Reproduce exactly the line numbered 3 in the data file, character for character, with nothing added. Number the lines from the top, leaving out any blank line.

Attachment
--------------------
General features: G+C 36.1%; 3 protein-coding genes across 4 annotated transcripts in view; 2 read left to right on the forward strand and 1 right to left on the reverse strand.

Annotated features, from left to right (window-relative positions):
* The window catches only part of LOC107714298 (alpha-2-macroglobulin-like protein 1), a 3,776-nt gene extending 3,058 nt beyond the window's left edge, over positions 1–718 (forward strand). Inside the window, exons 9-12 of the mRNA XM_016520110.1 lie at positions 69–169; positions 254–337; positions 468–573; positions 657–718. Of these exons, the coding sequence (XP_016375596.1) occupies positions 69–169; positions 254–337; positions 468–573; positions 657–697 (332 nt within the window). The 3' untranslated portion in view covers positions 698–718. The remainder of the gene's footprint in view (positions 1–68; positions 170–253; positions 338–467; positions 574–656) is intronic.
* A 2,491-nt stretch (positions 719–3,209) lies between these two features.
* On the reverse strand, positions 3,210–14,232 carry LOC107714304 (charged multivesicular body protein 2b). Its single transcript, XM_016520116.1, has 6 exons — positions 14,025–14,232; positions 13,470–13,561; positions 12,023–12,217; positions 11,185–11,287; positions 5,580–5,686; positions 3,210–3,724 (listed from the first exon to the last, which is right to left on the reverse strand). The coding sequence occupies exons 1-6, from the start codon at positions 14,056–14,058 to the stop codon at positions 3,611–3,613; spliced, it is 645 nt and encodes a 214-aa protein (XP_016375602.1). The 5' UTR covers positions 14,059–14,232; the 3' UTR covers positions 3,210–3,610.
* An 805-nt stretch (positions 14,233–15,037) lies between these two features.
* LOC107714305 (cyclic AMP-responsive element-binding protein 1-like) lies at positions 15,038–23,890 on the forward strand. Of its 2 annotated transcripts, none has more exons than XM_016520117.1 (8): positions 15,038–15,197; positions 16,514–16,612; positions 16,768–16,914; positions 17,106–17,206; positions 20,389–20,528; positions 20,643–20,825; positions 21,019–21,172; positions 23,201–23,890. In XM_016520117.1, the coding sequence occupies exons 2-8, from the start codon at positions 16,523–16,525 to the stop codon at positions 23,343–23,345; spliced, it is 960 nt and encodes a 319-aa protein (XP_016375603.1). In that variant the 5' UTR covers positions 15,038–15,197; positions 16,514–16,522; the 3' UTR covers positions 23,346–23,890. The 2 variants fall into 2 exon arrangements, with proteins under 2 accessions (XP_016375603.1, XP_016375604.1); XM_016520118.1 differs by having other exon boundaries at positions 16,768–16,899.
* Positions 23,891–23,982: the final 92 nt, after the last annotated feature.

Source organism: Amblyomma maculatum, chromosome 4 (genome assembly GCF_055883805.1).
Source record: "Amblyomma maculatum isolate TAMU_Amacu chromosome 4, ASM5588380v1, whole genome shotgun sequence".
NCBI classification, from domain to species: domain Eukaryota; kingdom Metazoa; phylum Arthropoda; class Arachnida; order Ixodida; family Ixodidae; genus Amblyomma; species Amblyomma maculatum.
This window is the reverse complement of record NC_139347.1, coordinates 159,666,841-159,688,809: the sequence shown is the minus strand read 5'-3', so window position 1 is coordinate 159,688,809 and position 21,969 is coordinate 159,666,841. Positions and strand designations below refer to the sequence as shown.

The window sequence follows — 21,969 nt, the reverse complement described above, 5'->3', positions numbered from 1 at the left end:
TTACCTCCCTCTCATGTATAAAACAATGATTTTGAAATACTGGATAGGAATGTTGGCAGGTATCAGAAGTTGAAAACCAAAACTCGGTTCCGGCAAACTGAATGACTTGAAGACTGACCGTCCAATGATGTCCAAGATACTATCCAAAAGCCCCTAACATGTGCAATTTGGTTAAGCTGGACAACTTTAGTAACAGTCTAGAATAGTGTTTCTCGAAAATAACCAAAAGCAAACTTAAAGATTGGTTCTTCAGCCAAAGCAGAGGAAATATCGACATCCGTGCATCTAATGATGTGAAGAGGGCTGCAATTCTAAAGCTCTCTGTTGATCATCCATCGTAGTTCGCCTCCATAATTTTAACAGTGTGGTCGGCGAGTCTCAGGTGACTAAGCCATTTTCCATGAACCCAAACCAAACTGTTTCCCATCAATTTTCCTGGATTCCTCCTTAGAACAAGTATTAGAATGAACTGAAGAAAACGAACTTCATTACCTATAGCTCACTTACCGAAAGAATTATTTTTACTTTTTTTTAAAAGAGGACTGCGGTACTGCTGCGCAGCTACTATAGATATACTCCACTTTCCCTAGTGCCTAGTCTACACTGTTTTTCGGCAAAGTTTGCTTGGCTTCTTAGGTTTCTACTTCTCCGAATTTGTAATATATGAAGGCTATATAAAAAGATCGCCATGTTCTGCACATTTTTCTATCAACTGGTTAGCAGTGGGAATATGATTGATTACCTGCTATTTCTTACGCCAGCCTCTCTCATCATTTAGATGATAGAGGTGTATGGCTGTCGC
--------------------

* The window catches only part of LOC107714298 (alpha-2-macroglobulin-like protein 1), a 3,776-nt gene extending 3,058 nt beyond the window's left edge, over positions 1–718 (forward strand). Inside the window, exons 9-12 of the mRNA XM_016520110.1 lie at positions 69–169; positions 254–337; positions 468–573; positions 657–718. Of these exons, the coding sequence (XP_016375596.1) occupies positions 69–169; positions 254–337; positions 468–573; positions 657–697 (332 nt within the window). The 3' untranslated portion in view covers positions 698–718. The remainder of the gene's footprint in view (positions 1–68; positions 170–253; positions 338–467; positions 574–656) is intronic.